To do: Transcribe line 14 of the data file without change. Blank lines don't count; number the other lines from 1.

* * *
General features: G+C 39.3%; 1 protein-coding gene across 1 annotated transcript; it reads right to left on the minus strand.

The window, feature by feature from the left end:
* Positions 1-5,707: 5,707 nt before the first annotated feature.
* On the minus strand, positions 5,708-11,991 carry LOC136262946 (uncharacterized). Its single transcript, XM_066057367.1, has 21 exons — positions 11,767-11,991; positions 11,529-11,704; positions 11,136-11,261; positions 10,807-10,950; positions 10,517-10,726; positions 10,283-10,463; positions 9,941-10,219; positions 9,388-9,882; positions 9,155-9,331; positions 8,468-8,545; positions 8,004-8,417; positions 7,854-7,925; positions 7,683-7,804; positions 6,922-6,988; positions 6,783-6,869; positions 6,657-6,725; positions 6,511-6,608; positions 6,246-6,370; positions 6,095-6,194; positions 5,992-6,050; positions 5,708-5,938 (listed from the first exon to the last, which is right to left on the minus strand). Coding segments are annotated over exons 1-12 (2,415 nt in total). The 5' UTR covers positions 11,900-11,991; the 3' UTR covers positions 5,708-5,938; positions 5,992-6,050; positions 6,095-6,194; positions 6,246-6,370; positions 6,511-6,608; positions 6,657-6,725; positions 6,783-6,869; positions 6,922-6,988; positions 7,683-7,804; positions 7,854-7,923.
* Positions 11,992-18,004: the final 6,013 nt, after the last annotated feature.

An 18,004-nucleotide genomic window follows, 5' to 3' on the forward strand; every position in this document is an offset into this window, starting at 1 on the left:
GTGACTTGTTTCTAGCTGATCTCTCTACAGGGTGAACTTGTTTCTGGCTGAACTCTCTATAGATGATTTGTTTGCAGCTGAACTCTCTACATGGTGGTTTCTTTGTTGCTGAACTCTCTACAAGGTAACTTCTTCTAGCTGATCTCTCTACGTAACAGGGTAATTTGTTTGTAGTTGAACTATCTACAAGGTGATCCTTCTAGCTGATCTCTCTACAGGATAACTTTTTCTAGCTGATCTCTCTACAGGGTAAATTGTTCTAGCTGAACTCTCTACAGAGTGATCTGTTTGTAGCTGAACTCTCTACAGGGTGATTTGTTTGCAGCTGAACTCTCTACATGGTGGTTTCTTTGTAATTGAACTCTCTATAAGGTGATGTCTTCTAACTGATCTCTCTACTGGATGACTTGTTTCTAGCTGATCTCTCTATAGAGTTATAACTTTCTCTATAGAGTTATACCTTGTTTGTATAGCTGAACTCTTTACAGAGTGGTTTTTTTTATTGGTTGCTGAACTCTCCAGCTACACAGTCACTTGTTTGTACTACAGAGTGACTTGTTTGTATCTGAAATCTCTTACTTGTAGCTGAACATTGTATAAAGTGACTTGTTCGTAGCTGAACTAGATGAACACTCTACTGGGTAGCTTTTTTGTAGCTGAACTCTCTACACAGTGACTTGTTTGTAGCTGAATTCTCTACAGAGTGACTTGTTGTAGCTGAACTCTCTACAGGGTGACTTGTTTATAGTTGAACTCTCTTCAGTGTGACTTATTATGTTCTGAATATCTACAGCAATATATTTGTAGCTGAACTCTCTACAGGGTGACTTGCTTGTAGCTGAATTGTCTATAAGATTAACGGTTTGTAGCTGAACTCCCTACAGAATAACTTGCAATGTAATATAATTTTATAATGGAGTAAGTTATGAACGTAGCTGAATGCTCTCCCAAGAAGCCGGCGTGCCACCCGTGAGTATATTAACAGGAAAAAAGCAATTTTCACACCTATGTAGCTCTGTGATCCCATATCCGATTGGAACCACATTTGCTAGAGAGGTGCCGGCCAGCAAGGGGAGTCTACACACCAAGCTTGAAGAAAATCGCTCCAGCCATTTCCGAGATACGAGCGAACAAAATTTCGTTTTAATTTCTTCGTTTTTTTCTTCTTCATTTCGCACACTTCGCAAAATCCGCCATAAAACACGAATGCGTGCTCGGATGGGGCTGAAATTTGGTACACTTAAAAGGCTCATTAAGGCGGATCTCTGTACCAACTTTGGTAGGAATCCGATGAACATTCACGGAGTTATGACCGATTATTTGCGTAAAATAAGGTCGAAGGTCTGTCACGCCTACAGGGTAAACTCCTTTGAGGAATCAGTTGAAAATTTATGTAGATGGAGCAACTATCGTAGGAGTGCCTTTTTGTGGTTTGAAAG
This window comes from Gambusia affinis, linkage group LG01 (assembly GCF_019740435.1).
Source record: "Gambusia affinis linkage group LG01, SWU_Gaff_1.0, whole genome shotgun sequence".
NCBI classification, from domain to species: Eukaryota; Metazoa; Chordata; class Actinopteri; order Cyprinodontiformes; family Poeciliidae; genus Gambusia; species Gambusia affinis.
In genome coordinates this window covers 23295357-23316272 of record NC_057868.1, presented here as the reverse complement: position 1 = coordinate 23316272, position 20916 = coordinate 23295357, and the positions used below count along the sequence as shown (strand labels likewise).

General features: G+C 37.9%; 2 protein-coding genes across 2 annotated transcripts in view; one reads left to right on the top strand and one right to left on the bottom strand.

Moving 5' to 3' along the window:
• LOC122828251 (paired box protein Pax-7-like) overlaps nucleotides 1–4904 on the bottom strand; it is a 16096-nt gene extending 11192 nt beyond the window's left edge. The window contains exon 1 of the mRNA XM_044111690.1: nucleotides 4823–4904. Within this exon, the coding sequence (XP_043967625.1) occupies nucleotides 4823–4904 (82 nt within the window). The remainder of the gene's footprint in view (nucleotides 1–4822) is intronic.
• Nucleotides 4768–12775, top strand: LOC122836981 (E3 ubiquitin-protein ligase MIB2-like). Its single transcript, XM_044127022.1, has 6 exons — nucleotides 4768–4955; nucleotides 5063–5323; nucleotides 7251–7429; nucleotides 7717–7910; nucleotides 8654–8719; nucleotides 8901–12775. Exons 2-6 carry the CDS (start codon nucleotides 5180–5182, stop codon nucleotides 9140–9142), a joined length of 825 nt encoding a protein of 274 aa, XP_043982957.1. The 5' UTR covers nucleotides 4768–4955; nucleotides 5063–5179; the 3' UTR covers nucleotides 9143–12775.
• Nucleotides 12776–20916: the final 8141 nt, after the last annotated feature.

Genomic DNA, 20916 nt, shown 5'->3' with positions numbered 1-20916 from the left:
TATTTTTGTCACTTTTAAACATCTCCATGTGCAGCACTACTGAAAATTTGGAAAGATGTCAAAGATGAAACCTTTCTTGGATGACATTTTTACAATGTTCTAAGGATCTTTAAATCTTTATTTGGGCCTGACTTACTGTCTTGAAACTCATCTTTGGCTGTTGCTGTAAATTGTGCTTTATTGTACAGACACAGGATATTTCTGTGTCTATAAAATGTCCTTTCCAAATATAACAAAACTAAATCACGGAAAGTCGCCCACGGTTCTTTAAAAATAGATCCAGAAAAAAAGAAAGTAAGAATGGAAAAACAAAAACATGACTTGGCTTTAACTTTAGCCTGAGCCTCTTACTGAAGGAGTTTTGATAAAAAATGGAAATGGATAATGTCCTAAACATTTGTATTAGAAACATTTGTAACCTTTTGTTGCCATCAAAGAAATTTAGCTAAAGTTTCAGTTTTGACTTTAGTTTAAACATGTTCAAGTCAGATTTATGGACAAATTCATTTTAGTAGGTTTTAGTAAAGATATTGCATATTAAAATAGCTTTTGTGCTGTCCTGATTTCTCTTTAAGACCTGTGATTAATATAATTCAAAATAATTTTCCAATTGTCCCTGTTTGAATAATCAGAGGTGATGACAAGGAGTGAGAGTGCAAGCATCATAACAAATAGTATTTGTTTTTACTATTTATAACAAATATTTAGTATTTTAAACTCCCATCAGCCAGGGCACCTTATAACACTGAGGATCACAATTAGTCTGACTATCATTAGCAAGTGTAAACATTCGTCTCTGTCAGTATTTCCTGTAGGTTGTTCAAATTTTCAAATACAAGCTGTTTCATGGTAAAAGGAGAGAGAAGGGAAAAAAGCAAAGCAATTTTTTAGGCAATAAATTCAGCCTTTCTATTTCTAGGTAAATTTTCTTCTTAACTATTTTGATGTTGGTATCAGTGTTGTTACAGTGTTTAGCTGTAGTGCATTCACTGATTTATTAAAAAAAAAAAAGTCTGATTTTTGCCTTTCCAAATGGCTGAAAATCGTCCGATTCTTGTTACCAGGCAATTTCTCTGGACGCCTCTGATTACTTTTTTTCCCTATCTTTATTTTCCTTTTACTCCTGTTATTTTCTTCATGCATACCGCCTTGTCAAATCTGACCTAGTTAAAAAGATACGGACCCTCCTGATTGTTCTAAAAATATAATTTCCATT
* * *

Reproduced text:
• LOC122828251 (paired box protein Pax-7-like) overlaps nucleotides 1–4904 on the bottom strand; it is a 16096-nt gene extending 11192 nt beyond the window's left edge. The window contains exon 1 of the mRNA XM_044111690.1: nucleotides 4823–4904. Within this exon, the coding sequence (XP_043967625.1) occupies nucleotides 4823–4904 (82 nt within the window). The remainder of the gene's footprint in view (nucleotides 1–4822) is intronic.